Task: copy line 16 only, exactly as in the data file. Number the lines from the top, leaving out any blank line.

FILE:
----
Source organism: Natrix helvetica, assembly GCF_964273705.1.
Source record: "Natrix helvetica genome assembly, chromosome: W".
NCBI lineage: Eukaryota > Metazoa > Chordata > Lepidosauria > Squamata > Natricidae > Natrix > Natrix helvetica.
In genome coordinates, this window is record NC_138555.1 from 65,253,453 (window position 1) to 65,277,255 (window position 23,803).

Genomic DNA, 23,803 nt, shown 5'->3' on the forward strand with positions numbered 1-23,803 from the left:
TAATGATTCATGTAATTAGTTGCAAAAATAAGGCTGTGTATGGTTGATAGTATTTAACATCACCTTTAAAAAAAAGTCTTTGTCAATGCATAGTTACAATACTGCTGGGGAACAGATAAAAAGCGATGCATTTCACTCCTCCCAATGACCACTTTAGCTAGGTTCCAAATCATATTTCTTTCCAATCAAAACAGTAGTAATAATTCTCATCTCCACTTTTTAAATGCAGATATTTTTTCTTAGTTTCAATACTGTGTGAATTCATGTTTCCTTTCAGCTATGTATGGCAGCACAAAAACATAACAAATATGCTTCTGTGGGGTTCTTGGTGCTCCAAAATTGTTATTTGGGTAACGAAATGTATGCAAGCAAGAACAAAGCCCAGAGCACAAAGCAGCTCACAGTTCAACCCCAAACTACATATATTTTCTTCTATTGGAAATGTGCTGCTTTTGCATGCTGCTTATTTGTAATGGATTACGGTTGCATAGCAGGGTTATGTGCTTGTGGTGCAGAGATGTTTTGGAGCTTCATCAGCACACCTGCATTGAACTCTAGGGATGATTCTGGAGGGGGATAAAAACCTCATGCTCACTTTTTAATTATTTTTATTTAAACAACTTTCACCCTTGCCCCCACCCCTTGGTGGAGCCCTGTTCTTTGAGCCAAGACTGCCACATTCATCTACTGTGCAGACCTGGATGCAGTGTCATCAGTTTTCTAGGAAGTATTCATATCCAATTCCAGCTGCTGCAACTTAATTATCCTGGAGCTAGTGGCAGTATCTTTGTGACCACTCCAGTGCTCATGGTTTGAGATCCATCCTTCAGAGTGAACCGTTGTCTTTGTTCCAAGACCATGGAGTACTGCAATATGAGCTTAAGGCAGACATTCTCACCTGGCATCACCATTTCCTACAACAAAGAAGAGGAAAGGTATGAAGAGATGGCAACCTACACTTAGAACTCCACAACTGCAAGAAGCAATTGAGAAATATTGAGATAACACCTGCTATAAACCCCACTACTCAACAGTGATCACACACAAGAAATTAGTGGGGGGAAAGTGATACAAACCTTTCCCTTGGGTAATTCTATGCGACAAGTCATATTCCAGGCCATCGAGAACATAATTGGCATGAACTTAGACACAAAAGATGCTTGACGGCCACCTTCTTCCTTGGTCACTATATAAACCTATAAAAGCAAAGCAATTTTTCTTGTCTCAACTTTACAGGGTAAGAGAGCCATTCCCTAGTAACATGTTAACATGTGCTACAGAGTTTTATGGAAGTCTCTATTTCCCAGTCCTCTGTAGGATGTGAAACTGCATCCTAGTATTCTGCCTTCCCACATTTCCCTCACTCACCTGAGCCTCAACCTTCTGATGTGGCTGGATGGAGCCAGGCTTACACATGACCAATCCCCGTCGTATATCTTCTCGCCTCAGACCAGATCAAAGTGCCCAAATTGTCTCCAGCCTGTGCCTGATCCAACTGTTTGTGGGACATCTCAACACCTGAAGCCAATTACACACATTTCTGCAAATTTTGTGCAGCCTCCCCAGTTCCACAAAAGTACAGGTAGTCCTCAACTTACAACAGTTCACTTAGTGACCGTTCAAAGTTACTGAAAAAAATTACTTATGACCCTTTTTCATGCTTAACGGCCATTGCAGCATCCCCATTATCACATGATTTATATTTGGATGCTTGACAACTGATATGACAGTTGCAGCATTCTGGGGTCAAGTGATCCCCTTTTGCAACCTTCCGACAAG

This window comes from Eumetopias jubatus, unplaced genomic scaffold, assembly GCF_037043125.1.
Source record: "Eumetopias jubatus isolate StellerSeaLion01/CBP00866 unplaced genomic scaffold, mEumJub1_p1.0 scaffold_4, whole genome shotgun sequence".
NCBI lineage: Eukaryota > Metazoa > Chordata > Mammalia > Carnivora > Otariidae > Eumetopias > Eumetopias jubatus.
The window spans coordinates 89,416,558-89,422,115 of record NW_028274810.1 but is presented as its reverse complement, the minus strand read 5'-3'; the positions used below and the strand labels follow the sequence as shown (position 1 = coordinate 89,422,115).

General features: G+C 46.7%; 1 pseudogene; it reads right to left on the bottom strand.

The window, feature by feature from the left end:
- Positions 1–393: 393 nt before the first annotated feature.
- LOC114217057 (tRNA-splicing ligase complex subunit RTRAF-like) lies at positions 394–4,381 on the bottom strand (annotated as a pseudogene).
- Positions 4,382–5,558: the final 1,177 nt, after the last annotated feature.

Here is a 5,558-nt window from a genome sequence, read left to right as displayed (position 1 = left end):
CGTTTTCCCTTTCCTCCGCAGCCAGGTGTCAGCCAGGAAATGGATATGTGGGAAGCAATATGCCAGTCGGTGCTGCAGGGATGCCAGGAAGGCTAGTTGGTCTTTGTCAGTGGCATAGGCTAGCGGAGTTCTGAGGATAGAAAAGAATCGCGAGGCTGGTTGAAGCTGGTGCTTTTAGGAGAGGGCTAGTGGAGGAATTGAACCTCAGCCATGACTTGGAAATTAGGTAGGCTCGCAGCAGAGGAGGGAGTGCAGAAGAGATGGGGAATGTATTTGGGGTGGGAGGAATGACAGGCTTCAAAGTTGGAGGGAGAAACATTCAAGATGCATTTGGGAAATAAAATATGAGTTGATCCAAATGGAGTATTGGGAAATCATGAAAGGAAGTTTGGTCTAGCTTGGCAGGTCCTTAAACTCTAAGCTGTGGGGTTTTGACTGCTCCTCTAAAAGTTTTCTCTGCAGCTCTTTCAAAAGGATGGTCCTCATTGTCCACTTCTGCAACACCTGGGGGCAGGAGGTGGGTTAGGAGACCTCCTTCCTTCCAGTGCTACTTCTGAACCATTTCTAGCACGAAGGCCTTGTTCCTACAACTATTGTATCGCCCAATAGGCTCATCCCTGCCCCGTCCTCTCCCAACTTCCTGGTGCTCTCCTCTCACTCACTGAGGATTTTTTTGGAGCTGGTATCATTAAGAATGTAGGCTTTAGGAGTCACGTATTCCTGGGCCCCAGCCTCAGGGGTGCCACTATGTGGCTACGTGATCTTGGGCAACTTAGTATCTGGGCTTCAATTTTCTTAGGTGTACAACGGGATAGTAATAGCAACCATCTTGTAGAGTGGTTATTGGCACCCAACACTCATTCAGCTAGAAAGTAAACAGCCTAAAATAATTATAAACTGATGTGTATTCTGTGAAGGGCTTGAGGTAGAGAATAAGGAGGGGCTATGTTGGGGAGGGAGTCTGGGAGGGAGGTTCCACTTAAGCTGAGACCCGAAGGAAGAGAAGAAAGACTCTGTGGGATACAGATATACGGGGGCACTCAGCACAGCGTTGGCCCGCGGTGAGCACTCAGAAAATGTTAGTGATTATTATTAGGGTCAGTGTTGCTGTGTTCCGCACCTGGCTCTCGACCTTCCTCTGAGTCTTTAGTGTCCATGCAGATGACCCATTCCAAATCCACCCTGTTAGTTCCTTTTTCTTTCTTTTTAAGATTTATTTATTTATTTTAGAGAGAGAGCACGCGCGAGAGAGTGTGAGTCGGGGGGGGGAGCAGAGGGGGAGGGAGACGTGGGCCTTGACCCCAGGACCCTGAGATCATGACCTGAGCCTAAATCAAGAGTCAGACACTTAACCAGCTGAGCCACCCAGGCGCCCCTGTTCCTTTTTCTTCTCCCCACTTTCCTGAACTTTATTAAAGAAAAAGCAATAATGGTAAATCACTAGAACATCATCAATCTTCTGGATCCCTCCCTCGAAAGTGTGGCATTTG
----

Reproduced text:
Here is a 5,558-nt window from a genome sequence, read left to right as displayed (position 1 = left end):